Hello! We are Dana Gonzales and Lonnie Wederski, institutional review board (IRB) members at Solutions IRB, specialists in the review of evaluation research.
Why talk about IRB review for evaluations of science, technology, engineering, and math (STEM) education projects? Most simply, federally funded projects may require it. You may also ask, “Why aren’t all of these evaluations exempt?” IRB reviewers apply the Code of Federal Regulations (CFR) in their decisions. Many STEM evaluations include children. Under CFR rules, only a narrow range of research is exempt from review when it involves children, like research applying educational tests or observations of public behavior where the investigator does not participate. Interviews and focus groups with minors won’t likely qualify for exempt review, as they are seldom part of the normal educational curriculum. Randomization to a control group would not meet exempt category requirements for the same reason. Both would, however, qualify for expedited review, if there is no more than minimal risk for participants.
So, do you need to use an IRB? Ask these questions:
- Is IRB required by the grant or foundation funding the project?
- Does the school district require IRB review?
- Do you intend to disseminate findings in a publication requiring IRB review?
If the answer to any of those questions is “yes,” you need an IRB—at which point uncertainty strikes! Maybe this is the first time you’ll use an IRB (you are not alone) or you remember unpleasant experiences with an academic IRB. Fear not, evaluators! Many IRB reviewers understand the differences between clinical studies and evaluations. Some specialize in evaluations, employing reviewers with expertise in the methods evaluators use, who recognize that phenomenology, grounded theory, ethnography, and autoethnography are valid study approaches. Who wants to educate an IRB when you are paying them?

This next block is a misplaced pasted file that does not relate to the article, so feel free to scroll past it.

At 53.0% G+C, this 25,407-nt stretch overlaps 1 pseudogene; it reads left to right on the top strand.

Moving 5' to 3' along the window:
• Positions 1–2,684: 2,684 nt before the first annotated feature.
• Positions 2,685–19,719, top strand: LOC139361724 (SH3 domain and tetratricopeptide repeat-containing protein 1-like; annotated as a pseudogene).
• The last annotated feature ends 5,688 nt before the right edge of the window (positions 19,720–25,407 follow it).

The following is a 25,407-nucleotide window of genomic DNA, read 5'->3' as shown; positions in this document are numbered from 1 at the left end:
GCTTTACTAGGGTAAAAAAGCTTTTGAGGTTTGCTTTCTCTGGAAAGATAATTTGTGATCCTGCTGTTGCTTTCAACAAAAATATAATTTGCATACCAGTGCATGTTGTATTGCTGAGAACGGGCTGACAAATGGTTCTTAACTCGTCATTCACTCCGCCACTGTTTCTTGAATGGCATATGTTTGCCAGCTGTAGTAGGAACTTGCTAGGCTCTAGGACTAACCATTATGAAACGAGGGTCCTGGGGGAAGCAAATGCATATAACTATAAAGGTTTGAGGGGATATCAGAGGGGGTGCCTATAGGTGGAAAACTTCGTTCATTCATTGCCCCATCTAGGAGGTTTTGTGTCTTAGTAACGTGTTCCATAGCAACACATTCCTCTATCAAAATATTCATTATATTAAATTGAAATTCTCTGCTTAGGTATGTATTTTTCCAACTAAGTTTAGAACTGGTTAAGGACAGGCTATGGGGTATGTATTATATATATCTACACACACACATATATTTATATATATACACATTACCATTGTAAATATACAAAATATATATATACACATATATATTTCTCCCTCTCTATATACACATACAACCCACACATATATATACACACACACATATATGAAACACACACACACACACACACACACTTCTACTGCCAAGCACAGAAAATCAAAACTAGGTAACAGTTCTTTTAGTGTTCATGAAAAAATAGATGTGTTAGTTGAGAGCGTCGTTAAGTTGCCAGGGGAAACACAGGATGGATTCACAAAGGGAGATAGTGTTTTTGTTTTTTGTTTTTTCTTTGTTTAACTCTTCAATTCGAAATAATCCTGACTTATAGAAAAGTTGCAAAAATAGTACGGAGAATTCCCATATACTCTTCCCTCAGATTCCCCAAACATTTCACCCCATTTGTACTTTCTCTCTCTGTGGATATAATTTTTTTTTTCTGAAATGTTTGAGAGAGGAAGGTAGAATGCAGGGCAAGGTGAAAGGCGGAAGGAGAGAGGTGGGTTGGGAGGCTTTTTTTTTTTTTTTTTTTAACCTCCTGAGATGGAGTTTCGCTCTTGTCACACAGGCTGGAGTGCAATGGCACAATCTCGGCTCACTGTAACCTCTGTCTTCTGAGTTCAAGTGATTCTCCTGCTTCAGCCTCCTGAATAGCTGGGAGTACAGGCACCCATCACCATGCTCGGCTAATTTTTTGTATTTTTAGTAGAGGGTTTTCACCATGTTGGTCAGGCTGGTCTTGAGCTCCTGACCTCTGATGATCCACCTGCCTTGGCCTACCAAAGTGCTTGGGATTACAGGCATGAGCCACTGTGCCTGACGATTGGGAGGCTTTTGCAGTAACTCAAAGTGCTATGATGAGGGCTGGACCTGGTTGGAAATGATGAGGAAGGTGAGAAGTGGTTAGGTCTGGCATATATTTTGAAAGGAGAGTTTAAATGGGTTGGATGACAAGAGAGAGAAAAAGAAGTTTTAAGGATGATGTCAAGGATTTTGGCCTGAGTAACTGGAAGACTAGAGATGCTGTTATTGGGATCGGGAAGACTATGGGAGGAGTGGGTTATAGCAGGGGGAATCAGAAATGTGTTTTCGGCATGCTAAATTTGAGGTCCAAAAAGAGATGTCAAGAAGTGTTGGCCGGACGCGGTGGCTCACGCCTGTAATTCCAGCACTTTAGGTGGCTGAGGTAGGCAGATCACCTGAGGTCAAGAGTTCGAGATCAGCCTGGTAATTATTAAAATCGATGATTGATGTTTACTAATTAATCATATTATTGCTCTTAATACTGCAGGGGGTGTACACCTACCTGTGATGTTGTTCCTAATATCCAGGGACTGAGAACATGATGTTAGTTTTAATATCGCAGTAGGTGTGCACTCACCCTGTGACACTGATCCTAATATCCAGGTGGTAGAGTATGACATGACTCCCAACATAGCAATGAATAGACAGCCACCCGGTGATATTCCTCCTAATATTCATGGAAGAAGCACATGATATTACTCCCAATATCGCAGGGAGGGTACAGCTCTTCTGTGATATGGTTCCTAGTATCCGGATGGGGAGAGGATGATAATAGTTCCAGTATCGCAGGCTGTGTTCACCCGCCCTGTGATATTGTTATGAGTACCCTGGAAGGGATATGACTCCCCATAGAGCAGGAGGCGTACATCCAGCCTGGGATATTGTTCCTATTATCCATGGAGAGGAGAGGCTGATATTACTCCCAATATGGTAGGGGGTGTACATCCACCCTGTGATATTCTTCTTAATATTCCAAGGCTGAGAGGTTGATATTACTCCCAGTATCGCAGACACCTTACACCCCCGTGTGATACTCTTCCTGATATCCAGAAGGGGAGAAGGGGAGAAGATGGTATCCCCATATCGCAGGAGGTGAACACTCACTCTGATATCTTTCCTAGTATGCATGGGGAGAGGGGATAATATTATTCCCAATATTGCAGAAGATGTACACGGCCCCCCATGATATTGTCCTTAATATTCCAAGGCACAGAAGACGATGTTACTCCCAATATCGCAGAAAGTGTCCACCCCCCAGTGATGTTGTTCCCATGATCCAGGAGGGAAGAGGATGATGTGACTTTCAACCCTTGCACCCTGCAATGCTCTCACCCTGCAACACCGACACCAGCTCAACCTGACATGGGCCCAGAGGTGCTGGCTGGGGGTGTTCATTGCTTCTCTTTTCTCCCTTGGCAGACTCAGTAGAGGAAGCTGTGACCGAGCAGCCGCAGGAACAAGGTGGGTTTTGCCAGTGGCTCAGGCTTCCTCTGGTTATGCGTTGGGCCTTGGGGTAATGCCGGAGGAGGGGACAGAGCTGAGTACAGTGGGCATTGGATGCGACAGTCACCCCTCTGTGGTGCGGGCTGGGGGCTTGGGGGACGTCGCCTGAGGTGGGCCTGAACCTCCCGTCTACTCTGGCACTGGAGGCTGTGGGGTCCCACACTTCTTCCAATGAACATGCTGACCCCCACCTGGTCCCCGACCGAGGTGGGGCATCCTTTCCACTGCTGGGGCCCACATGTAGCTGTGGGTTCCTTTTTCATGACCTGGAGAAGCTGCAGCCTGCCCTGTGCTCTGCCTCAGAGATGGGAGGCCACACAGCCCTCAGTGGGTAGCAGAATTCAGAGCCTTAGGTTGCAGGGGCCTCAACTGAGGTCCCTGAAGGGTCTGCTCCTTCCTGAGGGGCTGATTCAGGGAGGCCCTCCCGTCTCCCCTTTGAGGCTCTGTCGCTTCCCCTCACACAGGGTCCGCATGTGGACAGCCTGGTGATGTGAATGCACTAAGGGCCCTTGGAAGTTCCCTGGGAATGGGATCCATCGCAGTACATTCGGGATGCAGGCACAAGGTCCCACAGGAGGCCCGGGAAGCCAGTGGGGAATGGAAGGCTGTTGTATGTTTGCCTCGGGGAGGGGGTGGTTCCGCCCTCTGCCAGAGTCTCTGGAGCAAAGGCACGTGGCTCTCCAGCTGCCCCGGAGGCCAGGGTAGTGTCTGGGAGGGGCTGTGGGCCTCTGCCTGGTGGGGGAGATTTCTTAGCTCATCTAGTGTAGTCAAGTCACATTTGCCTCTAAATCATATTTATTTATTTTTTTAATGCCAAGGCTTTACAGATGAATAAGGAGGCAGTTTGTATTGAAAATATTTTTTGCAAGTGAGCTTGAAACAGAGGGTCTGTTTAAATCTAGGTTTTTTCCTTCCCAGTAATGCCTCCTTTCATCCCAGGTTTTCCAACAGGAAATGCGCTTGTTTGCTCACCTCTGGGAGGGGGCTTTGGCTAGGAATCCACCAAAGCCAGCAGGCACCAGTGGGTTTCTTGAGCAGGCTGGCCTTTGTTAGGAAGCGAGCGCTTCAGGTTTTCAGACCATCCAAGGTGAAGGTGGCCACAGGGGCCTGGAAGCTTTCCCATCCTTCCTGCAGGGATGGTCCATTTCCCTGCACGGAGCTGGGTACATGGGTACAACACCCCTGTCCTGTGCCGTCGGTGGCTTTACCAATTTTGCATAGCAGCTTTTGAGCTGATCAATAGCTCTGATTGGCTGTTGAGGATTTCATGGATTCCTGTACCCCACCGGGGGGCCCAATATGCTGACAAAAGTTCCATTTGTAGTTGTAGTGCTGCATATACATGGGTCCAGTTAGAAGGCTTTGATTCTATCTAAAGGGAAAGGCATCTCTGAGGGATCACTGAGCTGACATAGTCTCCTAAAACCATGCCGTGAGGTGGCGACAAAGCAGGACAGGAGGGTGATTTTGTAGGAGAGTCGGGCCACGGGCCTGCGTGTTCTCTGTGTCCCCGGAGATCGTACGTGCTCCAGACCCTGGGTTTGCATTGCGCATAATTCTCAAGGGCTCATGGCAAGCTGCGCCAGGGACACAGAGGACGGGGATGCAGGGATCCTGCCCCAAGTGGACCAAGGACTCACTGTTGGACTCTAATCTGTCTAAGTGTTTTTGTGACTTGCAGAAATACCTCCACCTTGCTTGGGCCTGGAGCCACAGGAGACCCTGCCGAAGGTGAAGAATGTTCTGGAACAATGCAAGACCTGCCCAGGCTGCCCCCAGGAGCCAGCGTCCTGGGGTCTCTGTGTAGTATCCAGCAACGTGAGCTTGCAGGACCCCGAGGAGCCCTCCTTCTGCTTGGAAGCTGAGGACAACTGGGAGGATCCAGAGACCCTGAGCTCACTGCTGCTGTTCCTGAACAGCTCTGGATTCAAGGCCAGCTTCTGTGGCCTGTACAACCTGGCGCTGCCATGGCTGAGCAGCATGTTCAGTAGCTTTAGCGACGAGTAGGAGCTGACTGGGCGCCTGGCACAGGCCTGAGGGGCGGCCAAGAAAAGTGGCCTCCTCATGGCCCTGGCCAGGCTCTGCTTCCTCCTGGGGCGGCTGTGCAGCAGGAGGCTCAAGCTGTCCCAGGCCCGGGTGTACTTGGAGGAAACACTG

- To find an IRB, (1) ask other evaluators for suggestions; (2) try Citizens for Responsible Care and Research (CIRCARE), a non-profit website of IRB listings; or (3) search for an IRB on the Office for Human Research Protections (OHRP)
- Have questions regarding the ethics of recruitment or consent? Some independent IRBs will brainstorm with you and answer “what if” questions. Ask for a complementary consultation with a reviewer.
- Ready to submit your evaluation for review? Ask the IRB if free pre-review of study documents is provided, to save time prior to formal review. Ask for a list of the documents required by the IRB.
- Most important, know the review timeframe in advance! If the IRB requires two weeks for review, you need to plan accordingly. Some IRBs routinely review exempt and expedited studies in 24-48 hours, so timeframes can vary widely.
We hope you found the information provided helpful.
The American Evaluation Association is celebrating Research vs Evaluation week. The contributions all this week to aea365 come from members whose work requires them to reconcile distinctions between research and evaluation, situated in the context of STEM teaching and learning innovations.. Do you have questions, concerns, kudos, or content to extend this aea365 contribution? Please add them in the comments section for this post on the aea365 webpage so that we may enrich our community of practice. Would you like to submit an aea365 Tip? Please send a note of interest to firstname.lastname@example.org. aea365 is sponsored by the American Evaluation Association and provides a Tip-a-Day by and for evaluators.